Support Appalachian Trail Ridgerunner Program  |  $49,400
Funds will continue to support the Ridgerunner program. Ridgerunners perform the following vital tasks on the Appalachian Trail: check backcountry permits, educate Appalachian Trail hikers regarding park regulations and Leave No Trace ethics, remove a significant amount of abandoned property and trash from the trail and shelters, clean and maintain privies, perform trail maintenance, and submit weekly reports about the state of the trail and shelters.

Equestrian Leave No Trace Training  |  $300
Building on a partnership with local equestrians that began in 2012, a group called the Smokies Master Educator’s Alliance (SMEA), lead by the park’s backcountry management specialist, has conducted annual trainings for group volunteers, NPS staff and members of the local horse community to support Leave No Trace awareness and training efforts among equestrians. This annual 2-day course fosters positive relationships with local horse owners and helps alleviate impact issues in the backcountry. Funding covers student materials and training equipment.

National Trails Day  |  $1,000
A National Trails Day event has been held in the park for 22 years now, in partnership with the Appalachian Trail Conservancy and the Smoky Mountains Hiking Club. Approximately 100 volunteers are expected to participate this year in a project on the Appalachian Trail to foster stewardship and highlight the importance of volunteerism. Funds will pay for supplies and tools for the work project as well as supplies for the picnic gathering held at the end of the workday.

Great Smoky Mountains NP Employee Memorial  |  $30,000
The park is seeking to build a memorial on the grounds of the Headquarters complex to honor employees (past and future) who give their lives in the line of duty or in the service of others. The exact location and design have not been determined yet. The memorial will be completed with donated monies, but this funding will pay for design and other initial costs.

Joe Kolodski Scholarship  |  $7,500
This is a new award that will be used to directly benefit advanced leadership training and development for law enforcement staff. The award may also be used to purchase advanced rescue or law enforcement equipment. The scholarship, at the discretion of the Chief Ranger, will be recommended by field staff annually.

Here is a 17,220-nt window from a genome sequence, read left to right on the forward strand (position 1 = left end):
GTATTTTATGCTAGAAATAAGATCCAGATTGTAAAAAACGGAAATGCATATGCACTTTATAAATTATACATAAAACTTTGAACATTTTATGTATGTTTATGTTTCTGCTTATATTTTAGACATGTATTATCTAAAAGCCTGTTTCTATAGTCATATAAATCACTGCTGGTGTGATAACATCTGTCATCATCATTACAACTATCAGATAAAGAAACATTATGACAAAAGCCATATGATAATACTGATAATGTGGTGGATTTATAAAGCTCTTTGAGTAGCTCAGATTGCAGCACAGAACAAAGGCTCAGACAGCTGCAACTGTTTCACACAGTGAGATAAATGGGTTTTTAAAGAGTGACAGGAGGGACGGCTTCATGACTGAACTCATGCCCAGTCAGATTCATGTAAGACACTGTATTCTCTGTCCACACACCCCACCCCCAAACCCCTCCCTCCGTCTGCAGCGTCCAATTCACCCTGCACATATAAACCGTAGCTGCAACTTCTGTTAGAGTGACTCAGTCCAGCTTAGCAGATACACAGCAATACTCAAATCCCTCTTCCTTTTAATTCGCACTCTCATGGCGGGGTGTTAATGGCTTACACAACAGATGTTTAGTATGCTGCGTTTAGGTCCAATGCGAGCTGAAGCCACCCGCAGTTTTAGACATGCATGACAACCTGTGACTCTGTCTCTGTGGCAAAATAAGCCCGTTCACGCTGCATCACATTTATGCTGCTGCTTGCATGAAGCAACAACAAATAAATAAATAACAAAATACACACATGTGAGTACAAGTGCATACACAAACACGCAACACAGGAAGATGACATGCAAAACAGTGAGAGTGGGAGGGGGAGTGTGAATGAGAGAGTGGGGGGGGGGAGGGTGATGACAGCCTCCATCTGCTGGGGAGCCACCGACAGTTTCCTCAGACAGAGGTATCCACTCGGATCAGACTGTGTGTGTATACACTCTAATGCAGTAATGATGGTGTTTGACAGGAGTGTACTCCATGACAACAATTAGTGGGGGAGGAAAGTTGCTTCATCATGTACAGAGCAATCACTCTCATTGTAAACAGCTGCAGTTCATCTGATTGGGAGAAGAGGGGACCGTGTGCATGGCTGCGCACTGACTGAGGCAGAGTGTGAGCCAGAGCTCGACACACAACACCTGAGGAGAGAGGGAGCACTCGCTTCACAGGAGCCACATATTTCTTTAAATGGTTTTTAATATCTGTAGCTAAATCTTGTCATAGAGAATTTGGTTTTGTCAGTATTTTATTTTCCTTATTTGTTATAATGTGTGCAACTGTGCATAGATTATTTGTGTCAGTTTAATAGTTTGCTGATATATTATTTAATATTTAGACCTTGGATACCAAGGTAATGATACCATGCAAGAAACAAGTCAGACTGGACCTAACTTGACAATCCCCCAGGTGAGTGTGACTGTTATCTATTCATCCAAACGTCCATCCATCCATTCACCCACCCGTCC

Advanced Search and Rescue/Swift Water Training  |  $7,500
The park’s technical rescue team is an interdisciplinary team that conducts multiple swift water and high angle rescues each year. Team members train together each month, but are generally limited to conditions available in park depending on the time of year. This project would allow the team to travel to the Nantahala Outdoor Center (NOC) or similar training site and earn advanced, official certifications under highly specialized training conditions.

Basic Search & Rescue Safety Equipment and PPE  |  $7,000
The park has an interdisciplinary basic search and rescue team that relies on employees from all divisions, including seasonal employees, volunteers, and interns. Basic safety equipment and personal protective equipment is needed to keep these rescuers safe as they help others. Items such as life jackets, leather gloves, ear and eye protection, reflective and high-visibility shirts, etc. are needed to sustain this program.

Surveillance and License Plate Cameras  |  $6,000
Cameras provide Rangers with the ability to monitor targeted problem areas on a 24-hours basis, aiding in criminal prosecution. The cameras will be used to target resource violations, destruction and vandalism violations, money box theft cases, as well as auto burglary investigations (the park’s most common felony crime) and other criminal activity. Effective monitoring of any particular site should use a minimum of three cameras.

Backcountry Privy Replacement/Support  |  $2,000
Funding would provide for a year supply of mulch to be flown into the Pecks Corner area (and then packed by horseback to Tricorner Knob) to supply the backcountry privies in those locations. All work to prepare and stage the mulch will be done by volunteer labor from the Smoky Mountains Hiking Club. The mulch is essential to the proper functioning of the moldering privies to protect park resources in the backcountry and enhance visitor experiences.

Fire Relief Funding  |  $49,000
As part of the continued support to the park after the Chimney Tops 2 Fire in 2016, these funds will help in a variety of ways, including Search and Rescue equipment and “PSAR” materials related to the Chimney Tops trail hazards and closure areas, a Chimney Tops trail geological assessment, and continued hazard tree mitigation projects.

Update Park Radio System (25th Anniversary Signature Project)  |  $1,200,000
This comprehensive project will improve both emergency and routine communications parkwide. Radios provide a critical link for law enforcement, emergency services, and search and rescue, as well as all other park operations. This project will replace radio units that are over 15 years old. In addition, the extensive radio “repeater” system which allows communications to be broadcast throughout the park no matter what the terrain, will be upgraded as part of this project. Computer-aided dispatch (CAD) will be incorporated, which allows dispatchers to prioritize and record incident calls, identify the status and location of responders in the field, and effectively dispatch responders. CAD systems can interface with multiple agencies and jurisdictions, as well as the DOI records management system, to automatically populate reports, saving both dispatchers and field rangers a tremendous amount of time.

Total Park Support requested
from Friends of the Smokies in 2019
$2,710,900

See a program you love?

Your gifts help us fulfill this

Park Support List each year

and make a huge difference for the park.

Make a donation in support of a program today!